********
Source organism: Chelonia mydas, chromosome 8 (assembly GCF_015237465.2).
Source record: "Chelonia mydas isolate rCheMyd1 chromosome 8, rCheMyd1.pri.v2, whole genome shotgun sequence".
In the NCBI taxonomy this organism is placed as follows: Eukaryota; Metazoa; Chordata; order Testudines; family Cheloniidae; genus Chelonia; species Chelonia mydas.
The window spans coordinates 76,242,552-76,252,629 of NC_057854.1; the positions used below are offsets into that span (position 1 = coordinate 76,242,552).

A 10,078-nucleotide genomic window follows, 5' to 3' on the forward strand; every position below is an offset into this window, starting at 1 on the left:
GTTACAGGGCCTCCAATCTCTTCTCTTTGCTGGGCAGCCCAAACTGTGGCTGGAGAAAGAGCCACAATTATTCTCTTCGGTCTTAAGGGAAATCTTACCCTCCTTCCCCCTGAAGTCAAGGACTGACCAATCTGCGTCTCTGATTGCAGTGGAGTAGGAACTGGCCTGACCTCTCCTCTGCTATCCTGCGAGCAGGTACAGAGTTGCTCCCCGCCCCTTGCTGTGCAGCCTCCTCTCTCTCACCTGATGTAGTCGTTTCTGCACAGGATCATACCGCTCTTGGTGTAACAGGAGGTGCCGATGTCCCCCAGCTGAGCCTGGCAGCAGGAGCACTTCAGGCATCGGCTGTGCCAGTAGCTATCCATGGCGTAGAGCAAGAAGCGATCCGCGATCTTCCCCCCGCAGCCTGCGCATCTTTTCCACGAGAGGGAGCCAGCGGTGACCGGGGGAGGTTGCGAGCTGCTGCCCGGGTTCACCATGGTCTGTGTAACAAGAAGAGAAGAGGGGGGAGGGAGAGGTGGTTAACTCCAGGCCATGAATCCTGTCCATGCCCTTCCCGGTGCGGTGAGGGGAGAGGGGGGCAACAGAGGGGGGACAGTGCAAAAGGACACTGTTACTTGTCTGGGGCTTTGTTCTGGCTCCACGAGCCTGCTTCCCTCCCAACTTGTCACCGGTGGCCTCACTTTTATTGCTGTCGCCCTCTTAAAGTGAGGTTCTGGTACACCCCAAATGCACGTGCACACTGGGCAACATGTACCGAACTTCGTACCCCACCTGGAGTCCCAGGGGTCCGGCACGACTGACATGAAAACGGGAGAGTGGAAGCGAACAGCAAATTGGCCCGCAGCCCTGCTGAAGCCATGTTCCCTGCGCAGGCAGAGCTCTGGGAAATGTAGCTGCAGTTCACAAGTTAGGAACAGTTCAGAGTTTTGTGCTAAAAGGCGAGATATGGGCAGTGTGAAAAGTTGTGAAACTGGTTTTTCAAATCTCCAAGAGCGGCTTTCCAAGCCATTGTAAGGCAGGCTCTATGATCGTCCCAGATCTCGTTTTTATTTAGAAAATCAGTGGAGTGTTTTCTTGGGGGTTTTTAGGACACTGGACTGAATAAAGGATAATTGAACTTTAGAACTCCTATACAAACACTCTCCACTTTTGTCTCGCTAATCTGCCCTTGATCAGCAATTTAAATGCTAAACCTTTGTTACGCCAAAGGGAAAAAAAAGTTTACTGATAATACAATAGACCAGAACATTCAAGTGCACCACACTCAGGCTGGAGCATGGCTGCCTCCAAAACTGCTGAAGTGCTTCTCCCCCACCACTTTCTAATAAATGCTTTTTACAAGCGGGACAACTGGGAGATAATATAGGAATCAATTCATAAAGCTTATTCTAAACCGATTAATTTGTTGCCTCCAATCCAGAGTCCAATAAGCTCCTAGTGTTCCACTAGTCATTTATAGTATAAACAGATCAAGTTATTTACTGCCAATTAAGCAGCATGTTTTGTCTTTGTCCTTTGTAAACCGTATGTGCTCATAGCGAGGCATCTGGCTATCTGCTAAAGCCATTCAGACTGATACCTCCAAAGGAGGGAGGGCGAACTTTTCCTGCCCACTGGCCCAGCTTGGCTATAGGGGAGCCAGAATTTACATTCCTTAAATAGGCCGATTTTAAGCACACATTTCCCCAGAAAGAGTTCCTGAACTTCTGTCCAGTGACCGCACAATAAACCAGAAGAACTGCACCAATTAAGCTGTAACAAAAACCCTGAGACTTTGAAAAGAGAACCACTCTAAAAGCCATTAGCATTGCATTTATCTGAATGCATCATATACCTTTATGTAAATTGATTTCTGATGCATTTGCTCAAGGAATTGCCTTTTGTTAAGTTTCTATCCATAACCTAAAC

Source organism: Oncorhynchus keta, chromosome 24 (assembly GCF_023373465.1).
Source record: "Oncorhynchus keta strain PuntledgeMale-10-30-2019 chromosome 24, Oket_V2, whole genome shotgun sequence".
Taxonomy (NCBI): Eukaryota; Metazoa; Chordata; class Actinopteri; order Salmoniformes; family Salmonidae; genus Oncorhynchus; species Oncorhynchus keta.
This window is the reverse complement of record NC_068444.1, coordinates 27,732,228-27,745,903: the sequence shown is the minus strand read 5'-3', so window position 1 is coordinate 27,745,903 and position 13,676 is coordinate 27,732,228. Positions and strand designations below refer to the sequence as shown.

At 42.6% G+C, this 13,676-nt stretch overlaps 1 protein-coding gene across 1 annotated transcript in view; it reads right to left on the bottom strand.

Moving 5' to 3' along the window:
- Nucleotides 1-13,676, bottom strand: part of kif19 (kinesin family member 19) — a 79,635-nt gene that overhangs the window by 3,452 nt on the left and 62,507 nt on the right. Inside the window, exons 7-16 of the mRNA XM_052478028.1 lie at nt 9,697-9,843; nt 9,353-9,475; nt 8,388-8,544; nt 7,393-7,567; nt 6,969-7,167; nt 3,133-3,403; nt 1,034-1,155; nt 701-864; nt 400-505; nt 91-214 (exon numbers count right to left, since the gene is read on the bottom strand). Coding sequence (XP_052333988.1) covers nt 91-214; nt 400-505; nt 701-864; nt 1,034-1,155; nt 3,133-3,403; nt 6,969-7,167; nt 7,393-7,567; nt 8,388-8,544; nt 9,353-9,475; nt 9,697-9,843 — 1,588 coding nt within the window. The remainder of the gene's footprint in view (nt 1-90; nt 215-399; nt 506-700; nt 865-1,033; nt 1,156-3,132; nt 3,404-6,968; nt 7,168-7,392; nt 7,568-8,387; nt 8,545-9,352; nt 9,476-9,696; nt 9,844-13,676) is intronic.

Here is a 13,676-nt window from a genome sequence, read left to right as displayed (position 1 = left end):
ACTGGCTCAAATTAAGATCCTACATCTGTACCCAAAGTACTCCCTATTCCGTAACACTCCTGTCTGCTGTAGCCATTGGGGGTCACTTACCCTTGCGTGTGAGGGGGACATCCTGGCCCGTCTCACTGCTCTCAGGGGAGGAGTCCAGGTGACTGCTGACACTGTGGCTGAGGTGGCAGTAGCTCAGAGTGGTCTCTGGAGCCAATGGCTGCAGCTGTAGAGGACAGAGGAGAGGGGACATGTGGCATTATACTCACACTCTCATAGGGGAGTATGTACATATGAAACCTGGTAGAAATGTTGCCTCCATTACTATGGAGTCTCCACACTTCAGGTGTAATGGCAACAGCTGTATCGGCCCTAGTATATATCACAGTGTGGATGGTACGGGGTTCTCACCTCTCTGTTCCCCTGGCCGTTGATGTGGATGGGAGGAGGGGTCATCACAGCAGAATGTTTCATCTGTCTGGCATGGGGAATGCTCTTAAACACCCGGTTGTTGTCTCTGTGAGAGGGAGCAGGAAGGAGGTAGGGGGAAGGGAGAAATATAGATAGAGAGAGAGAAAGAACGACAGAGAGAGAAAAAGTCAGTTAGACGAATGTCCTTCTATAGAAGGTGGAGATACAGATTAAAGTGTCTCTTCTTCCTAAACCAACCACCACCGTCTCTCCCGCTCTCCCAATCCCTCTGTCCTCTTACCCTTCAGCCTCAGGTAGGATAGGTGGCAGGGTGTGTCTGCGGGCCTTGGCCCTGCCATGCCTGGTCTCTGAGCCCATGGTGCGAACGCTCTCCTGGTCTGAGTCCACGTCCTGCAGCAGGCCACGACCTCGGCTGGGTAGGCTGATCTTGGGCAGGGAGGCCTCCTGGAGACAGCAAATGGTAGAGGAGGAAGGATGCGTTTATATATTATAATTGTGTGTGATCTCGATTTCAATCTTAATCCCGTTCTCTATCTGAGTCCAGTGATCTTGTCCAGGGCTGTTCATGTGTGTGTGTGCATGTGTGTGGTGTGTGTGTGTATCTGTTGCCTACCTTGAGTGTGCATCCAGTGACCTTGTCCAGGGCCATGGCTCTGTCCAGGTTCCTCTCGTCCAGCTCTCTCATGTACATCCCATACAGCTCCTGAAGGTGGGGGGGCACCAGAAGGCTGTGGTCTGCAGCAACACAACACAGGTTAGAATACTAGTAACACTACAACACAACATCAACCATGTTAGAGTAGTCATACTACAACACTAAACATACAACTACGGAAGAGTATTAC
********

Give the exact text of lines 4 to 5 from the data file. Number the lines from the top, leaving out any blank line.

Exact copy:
The window spans coordinates 76,242,552-76,252,629 of NC_057854.1; the positions used below are offsets into that span (position 1 = coordinate 76,242,552).

A 10,078-nucleotide genomic window follows, 5' to 3' on the forward strand; every position below is an offset into this window, starting at 1 on the left: